battle of the olympians
Elite. The competition, the arena and the traditions—they all signify the best of the best.
More than 16,000 athletes and team officials will soon flock to London, preparing to compete in one of the 26 summer games. Each athlete is eager to become one of the 26,512 Olympic medalists, joining the finest athletes from Athens in 1896, to Vancouver in 2010.
The tradition of the Games is beloved and celebrated across the world, and it all starts with the passing of a single torch.
Passing the Torch
Getting the Torch to the games, and thus beginning the two and a half weeks of extraordinary athleticism, will take 8,000 people. The route is designed to ensure that the flame will come within 10 miles of 95 percent of the people in the United Kingdom during the 70-day journey to the Games.
All of the 8,000 torchbearers were nominated by people in their communities—for their strength, their courage and their inspiration. Tens of thousands of people were nominated for the selection process, and those who made it, from children to the elderly, will all have their moments to shine.
The three-sided gold Torch, designed by Londoners, stands at 31.5 inches and features 8,000 perforated circles to represent the bearers. It’s triangle-shaped at the top as a nod to the many threes throughout the Olympics: the values—respect, excellence and friendship; the motto—faster, higher, stronger; the vision of the XXX games—sport, education, culture; and a celebration of London’s third time hosting.
Choosing the Battle Ground
It took four rounds of voting by the International Olympic Committee (IOC) for London to beat out Paris as the host city of the coveted games. Eight cities submitted applications against London: Paris; Leipzig, Germany; New York City; Istanbul; Havana; Moscow; Madrid, and Rio de Janeiro. The United States made the final five, but London took 54 of the possible 104 votes, with Paris trailing only by 4. Rio de Janeiro was named host city for the 2016 summer Games.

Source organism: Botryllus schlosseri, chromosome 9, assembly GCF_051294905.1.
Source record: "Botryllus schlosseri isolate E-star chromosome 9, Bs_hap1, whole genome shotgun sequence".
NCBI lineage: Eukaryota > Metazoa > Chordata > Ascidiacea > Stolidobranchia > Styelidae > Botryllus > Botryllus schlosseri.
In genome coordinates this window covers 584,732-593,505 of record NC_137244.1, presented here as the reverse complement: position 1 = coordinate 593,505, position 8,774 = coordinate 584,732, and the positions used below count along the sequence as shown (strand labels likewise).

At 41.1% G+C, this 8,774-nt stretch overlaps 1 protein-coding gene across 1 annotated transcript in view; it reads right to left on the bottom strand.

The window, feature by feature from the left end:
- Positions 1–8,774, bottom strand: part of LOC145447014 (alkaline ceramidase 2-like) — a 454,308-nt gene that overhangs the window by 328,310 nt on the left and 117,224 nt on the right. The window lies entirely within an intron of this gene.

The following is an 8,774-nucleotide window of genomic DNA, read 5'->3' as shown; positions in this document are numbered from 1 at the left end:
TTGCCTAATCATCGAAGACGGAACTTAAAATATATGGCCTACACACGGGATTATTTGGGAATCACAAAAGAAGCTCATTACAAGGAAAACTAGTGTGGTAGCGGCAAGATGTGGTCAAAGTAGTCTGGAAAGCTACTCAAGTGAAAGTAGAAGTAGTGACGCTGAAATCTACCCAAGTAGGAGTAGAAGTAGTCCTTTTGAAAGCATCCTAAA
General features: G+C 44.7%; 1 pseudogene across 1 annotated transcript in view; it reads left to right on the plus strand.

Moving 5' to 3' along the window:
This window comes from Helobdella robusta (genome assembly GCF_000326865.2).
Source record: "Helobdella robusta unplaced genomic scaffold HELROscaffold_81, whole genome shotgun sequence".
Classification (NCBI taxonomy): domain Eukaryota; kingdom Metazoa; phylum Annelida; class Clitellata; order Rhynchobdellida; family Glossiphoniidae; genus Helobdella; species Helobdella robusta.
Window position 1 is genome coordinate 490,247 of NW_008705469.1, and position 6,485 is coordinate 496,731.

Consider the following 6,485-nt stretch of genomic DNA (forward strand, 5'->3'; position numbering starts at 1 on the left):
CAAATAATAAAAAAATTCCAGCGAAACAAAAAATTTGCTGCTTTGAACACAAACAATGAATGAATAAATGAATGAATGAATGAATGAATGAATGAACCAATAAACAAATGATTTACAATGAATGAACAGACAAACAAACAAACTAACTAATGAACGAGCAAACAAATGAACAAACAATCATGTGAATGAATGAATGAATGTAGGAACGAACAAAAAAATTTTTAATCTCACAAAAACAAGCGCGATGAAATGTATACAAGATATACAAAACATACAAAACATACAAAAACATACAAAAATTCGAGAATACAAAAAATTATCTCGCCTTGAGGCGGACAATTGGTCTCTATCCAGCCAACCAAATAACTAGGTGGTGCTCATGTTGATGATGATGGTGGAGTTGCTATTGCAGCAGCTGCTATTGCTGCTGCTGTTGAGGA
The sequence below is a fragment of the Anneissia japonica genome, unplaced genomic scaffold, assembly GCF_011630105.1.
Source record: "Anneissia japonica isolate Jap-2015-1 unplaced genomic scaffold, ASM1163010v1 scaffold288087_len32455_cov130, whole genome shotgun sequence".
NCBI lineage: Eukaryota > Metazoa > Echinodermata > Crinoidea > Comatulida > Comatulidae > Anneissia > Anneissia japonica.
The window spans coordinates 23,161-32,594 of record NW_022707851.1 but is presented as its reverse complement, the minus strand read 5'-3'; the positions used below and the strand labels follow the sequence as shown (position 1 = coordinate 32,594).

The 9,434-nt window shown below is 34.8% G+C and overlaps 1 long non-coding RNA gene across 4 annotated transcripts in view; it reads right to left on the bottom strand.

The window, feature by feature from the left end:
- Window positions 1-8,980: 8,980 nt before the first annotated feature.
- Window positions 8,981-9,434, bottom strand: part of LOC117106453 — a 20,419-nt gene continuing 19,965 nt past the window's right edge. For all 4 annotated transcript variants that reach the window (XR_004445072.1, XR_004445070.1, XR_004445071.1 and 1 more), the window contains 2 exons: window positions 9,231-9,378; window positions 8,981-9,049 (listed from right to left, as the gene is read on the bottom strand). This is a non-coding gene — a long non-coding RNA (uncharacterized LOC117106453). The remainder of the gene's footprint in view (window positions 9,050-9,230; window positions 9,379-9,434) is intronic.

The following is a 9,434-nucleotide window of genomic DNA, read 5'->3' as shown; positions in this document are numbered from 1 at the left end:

The final cities have the opportunity to appeal to the IOC during a one-hour pitch. Through speeches, video and celebrity endorsements they plead their cases and sell their land.
If an IOC member happens to hail from a country on the ballot, he or she is not allowed to vote until that country is eliminated, if it’s voted off. Like any election, there have been cries of bribery and fraud, but with bidding cities putting more than $40 million in—just during the voting stage—their investments only pay off if selected, and they don’t want to lose.
When selecting the arena, IOC looks at technical and logistical requirements—such as space, accommodations, transportation, access and safety. On the flashier side, they look for promotional plans—parades, ceremonies and incorporation of things like the Olympic Village.
The winning city stands to collect millions in revenue from tourism and advertisements, fierce media attention and, of course, a spot in Olympic history, whether their athletes win or lose.
Built By The Gods
These athletic gods work tirelessly year-round, and the world takes notice on the grandest stage they’ll ever have the opportunity to perform. Here is just a sampling of the American athletes to watch this summer.
RYAN LOCHTE: This six-time Olympic medalist set the record for the 4×200-meter-freestyle relay with teammates at the 2009 World Championships. He also happened to pop into the Bellevue Club in 2008 to visit with the Bellevue Club Swim Team.
HOPE SOLO: She’s the goalkeeper for the U.S. Women’s team and a Washington native. Hope and her team took Gold in the 2008 Beijing Olympics.
CARMELITA JETER: This California girl is the second-fastest woman ever in the 100-meter-track-and-field event.
ALEX MORGAN: She’s the forward for the Seattle Sounders women’s team, and helped the United States clinch a victory over France during the 2011 World Cup by scoring a goal in the 82nd minute.